Rise in number of NHS and emergency workers seeking help for suicidal thoughts, says charity

There has been a rise in the number of NHS and emergency workers seeking help for suicidal thoughts, a charity has said.

Data from the Laura Hyde Foundation - which was set up by the family of nurse Laura Hyde who took her own life in 2016 - shows that 946 workers contacted the charity in the first six months of 2022 for support over suicidal thoughts. This was up on the 556 who did so in the same period the year before.

The charity, which offers help to medical and emergency service workers including nurses, doctors, paramedics, midwives, police officers and firefighters, said the most common groups contacting the charity for help so far in 2022 are nurses, midwives, medical students and hospital doctors. Most of these (77%) are aged 40 or under.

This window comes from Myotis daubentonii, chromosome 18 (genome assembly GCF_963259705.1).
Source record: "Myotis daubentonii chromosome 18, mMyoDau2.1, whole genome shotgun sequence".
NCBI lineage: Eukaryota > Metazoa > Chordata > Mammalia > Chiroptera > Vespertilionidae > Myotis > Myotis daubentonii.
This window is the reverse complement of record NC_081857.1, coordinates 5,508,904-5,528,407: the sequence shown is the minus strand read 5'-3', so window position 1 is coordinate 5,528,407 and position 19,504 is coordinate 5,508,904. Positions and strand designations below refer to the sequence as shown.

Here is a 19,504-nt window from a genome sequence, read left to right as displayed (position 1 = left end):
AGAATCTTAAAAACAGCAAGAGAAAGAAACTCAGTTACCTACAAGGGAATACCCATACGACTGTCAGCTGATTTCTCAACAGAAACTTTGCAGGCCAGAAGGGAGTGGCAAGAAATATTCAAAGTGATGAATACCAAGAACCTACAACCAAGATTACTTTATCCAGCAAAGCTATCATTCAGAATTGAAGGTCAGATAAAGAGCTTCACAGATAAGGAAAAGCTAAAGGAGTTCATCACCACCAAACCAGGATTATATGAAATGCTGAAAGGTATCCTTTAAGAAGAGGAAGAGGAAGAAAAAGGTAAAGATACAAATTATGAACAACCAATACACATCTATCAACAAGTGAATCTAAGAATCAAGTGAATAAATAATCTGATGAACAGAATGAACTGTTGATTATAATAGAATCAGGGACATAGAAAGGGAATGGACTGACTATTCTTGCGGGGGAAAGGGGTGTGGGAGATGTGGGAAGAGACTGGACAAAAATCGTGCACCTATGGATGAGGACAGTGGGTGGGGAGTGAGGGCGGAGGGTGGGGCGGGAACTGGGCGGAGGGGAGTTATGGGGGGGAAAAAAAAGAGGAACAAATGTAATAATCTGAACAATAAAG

This comes as the charity has warned that people could face even more severe issues due to the cost of living crisis.

There has been a rise in the number of NHS and emergency workers seeking help for suicidal thoughts, a charity has saidThere has been a rise in the number of NHS and emergency workers seeking help for suicidal thoughts, a charity has said
There has been a rise in the number of NHS and emergency workers seeking help for suicidal thoughts, a charity has said

Liam Barnes, chairman of the charity, said: “These deeply alarming figures expose what we have been growing increasingly concerned about at the Laura Hyde Foundation over recent months.

“And that’s the fact that our healthcare and emergency services are still facing a pandemic. This time however it isn’t Covid-19, it is the state of mental health and wellbeing of the workforce.

“We are yet to see the true effects of burnout, PTSD and many more conditions as a result of this testing time.

“Plus we now have a cost of living crisis which will only add to the burden many of our frontline workers will face.”

Mr Barnes added that it is “critically important” that the new Prime Minister Liz Truss and Health Secretary Therese Coffey put providing mental health support to emergency workers “at the very top of their agenda”.

“Sadly, the topic of mental health specifically for healthcare workers remains riddled with stigma. This simply has to end,” he added.